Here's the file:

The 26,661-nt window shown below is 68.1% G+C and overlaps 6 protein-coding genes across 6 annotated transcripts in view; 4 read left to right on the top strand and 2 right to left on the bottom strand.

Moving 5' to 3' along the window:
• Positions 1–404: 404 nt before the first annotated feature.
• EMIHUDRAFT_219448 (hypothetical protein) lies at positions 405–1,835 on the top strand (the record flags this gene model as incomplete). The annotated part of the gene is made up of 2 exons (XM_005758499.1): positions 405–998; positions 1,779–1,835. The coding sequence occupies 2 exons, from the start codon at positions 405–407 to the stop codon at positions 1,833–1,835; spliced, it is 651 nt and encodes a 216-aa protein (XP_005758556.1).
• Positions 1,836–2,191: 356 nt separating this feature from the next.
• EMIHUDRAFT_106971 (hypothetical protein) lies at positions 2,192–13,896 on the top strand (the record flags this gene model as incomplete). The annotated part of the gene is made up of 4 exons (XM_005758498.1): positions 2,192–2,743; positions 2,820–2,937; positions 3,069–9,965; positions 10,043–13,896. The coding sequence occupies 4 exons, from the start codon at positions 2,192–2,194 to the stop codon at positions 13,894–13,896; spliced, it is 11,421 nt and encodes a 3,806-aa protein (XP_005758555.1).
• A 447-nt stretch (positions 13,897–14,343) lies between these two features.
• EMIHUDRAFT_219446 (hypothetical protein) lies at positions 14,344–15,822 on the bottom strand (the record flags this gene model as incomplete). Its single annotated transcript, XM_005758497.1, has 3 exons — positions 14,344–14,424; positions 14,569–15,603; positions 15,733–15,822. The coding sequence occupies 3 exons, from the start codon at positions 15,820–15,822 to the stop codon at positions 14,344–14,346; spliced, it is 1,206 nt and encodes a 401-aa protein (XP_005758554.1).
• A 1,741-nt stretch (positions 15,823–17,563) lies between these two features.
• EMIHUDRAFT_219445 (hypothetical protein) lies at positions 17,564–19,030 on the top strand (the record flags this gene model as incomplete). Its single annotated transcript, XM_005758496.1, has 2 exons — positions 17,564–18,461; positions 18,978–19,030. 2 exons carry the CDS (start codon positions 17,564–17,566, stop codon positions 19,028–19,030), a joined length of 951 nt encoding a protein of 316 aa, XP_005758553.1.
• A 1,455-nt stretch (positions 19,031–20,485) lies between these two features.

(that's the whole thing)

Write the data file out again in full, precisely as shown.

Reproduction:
The 26,661-nt window shown below is 68.1% G+C and overlaps 6 protein-coding genes across 6 annotated transcripts in view; 4 read left to right on the top strand and 2 right to left on the bottom strand.

Moving 5' to 3' along the window:
• Positions 1–404: 404 nt before the first annotated feature.
• EMIHUDRAFT_219448 (hypothetical protein) lies at positions 405–1,835 on the top strand (the record flags this gene model as incomplete). The annotated part of the gene is made up of 2 exons (XM_005758499.1): positions 405–998; positions 1,779–1,835. The coding sequence occupies 2 exons, from the start codon at positions 405–407 to the stop codon at positions 1,833–1,835; spliced, it is 651 nt and encodes a 216-aa protein (XP_005758556.1).
• Positions 1,836–2,191: 356 nt separating this feature from the next.
• EMIHUDRAFT_106971 (hypothetical protein) lies at positions 2,192–13,896 on the top strand (the record flags this gene model as incomplete). The annotated part of the gene is made up of 4 exons (XM_005758498.1): positions 2,192–2,743; positions 2,820–2,937; positions 3,069–9,965; positions 10,043–13,896. The coding sequence occupies 4 exons, from the start codon at positions 2,192–2,194 to the stop codon at positions 13,894–13,896; spliced, it is 11,421 nt and encodes a 3,806-aa protein (XP_005758555.1).
• A 447-nt stretch (positions 13,897–14,343) lies between these two features.
• EMIHUDRAFT_219446 (hypothetical protein) lies at positions 14,344–15,822 on the bottom strand (the record flags this gene model as incomplete). Its single annotated transcript, XM_005758497.1, has 3 exons — positions 14,344–14,424; positions 14,569–15,603; positions 15,733–15,822. The coding sequence occupies 3 exons, from the start codon at positions 15,820–15,822 to the stop codon at positions 14,344–14,346; spliced, it is 1,206 nt and encodes a 401-aa protein (XP_005758554.1).
• A 1,741-nt stretch (positions 15,823–17,563) lies between these two features.
• EMIHUDRAFT_219445 (hypothetical protein) lies at positions 17,564–19,030 on the top strand (the record flags this gene model as incomplete). Its single annotated transcript, XM_005758496.1, has 2 exons — positions 17,564–18,461; positions 18,978–19,030. 2 exons carry the CDS (start codon positions 17,564–17,566, stop codon positions 19,028–19,030), a joined length of 951 nt encoding a protein of 316 aa, XP_005758553.1.
• A 1,455-nt stretch (positions 19,031–20,485) lies between these two features.